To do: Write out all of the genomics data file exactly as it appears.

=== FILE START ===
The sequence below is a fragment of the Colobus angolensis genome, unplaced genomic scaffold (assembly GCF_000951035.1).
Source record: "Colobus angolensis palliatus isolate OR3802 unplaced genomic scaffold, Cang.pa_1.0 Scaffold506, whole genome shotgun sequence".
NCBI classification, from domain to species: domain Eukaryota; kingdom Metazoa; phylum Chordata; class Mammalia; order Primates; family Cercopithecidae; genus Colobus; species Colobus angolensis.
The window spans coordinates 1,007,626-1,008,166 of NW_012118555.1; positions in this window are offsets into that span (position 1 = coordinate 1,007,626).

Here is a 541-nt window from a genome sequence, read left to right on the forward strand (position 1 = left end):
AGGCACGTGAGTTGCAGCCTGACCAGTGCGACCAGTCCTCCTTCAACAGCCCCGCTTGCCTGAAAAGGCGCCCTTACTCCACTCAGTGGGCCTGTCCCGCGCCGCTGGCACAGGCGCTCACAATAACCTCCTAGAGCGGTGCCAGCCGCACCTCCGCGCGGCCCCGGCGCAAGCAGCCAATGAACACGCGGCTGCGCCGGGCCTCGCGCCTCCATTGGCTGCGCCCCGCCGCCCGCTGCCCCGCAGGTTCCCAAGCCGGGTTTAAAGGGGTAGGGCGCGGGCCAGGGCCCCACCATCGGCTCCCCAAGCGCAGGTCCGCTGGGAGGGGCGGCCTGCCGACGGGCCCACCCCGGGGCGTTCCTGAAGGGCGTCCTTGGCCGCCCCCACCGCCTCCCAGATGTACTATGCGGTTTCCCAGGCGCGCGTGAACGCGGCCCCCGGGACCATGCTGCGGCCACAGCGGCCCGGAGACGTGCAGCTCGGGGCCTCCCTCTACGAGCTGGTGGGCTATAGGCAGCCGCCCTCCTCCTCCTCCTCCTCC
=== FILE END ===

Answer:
The sequence below is a fragment of the Colobus angolensis genome, unplaced genomic scaffold (assembly GCF_000951035.1).
Source record: "Colobus angolensis palliatus isolate OR3802 unplaced genomic scaffold, Cang.pa_1.0 Scaffold506, whole genome shotgun sequence".
NCBI classification, from domain to species: domain Eukaryota; kingdom Metazoa; phylum Chordata; class Mammalia; order Primates; family Cercopithecidae; genus Colobus; species Colobus angolensis.
The window spans coordinates 1,007,626-1,008,166 of NW_012118555.1; positions in this window are offsets into that span (position 1 = coordinate 1,007,626).

Here is a 541-nt window from a genome sequence, read left to right on the forward strand (position 1 = left end):
AGGCACGTGAGTTGCAGCCTGACCAGTGCGACCAGTCCTCCTTCAACAGCCCCGCTTGCCTGAAAAGGCGCCCTTACTCCACTCAGTGGGCCTGTCCCGCGCCGCTGGCACAGGCGCTCACAATAACCTCCTAGAGCGGTGCCAGCCGCACCTCCGCGCGGCCCCGGCGCAAGCAGCCAATGAACACGCGGCTGCGCCGGGCCTCGCGCCTCCATTGGCTGCGCCCCGCCGCCCGCTGCCCCGCAGGTTCCCAAGCCGGGTTTAAAGGGGTAGGGCGCGGGCCAGGGCCCCACCATCGGCTCCCCAAGCGCAGGTCCGCTGGGAGGGGCGGCCTGCCGACGGGCCCACCCCGGGGCGTTCCTGAAGGGCGTCCTTGGCCGCCCCCACCGCCTCCCAGATGTACTATGCGGTTTCCCAGGCGCGCGTGAACGCGGCCCCCGGGACCATGCTGCGGCCACAGCGGCCCGGAGACGTGCAGCTCGGGGCCTCCCTCTACGAGCTGGTGGGCTATAGGCAGCCGCCCTCCTCCTCCTCCTCCTCC